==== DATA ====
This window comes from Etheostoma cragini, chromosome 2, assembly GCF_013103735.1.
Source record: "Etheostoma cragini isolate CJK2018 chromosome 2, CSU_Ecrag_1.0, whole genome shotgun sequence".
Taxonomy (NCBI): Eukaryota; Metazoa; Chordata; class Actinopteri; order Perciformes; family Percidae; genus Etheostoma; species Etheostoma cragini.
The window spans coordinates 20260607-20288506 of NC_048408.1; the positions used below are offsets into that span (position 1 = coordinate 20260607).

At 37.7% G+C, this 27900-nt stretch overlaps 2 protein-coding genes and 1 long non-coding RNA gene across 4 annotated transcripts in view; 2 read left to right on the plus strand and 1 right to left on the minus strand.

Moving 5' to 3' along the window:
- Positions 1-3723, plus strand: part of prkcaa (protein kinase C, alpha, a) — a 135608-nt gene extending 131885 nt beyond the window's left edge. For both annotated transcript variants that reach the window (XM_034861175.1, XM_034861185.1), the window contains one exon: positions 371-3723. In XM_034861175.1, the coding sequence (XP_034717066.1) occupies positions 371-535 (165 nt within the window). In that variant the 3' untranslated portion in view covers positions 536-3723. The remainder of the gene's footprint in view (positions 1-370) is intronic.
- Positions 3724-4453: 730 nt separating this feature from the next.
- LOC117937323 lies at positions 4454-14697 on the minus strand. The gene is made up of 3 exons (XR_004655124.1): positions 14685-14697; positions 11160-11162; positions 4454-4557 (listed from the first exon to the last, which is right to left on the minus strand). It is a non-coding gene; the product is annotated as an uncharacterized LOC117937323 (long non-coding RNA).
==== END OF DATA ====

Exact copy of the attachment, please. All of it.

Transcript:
This window comes from Etheostoma cragini, chromosome 2, assembly GCF_013103735.1.
Source record: "Etheostoma cragini isolate CJK2018 chromosome 2, CSU_Ecrag_1.0, whole genome shotgun sequence".
Taxonomy (NCBI): Eukaryota; Metazoa; Chordata; class Actinopteri; order Perciformes; family Percidae; genus Etheostoma; species Etheostoma cragini.
The window spans coordinates 20260607-20288506 of NC_048408.1; the positions used below are offsets into that span (position 1 = coordinate 20260607).

At 37.7% G+C, this 27900-nt stretch overlaps 2 protein-coding genes and 1 long non-coding RNA gene across 4 annotated transcripts in view; 2 read left to right on the plus strand and 1 right to left on the minus strand.

Moving 5' to 3' along the window:
- Positions 1-3723, plus strand: part of prkcaa (protein kinase C, alpha, a) — a 135608-nt gene extending 131885 nt beyond the window's left edge. For both annotated transcript variants that reach the window (XM_034861175.1, XM_034861185.1), the window contains one exon: positions 371-3723. In XM_034861175.1, the coding sequence (XP_034717066.1) occupies positions 371-535 (165 nt within the window). In that variant the 3' untranslated portion in view covers positions 536-3723. The remainder of the gene's footprint in view (positions 1-370) is intronic.
- Positions 3724-4453: 730 nt separating this feature from the next.
- LOC117937323 lies at positions 4454-14697 on the minus strand. The gene is made up of 3 exons (XR_004655124.1): positions 14685-14697; positions 11160-11162; positions 4454-4557 (listed from the first exon to the last, which is right to left on the minus strand). It is a non-coding gene; the product is annotated as an uncharacterized LOC117937323 (long non-coding RNA).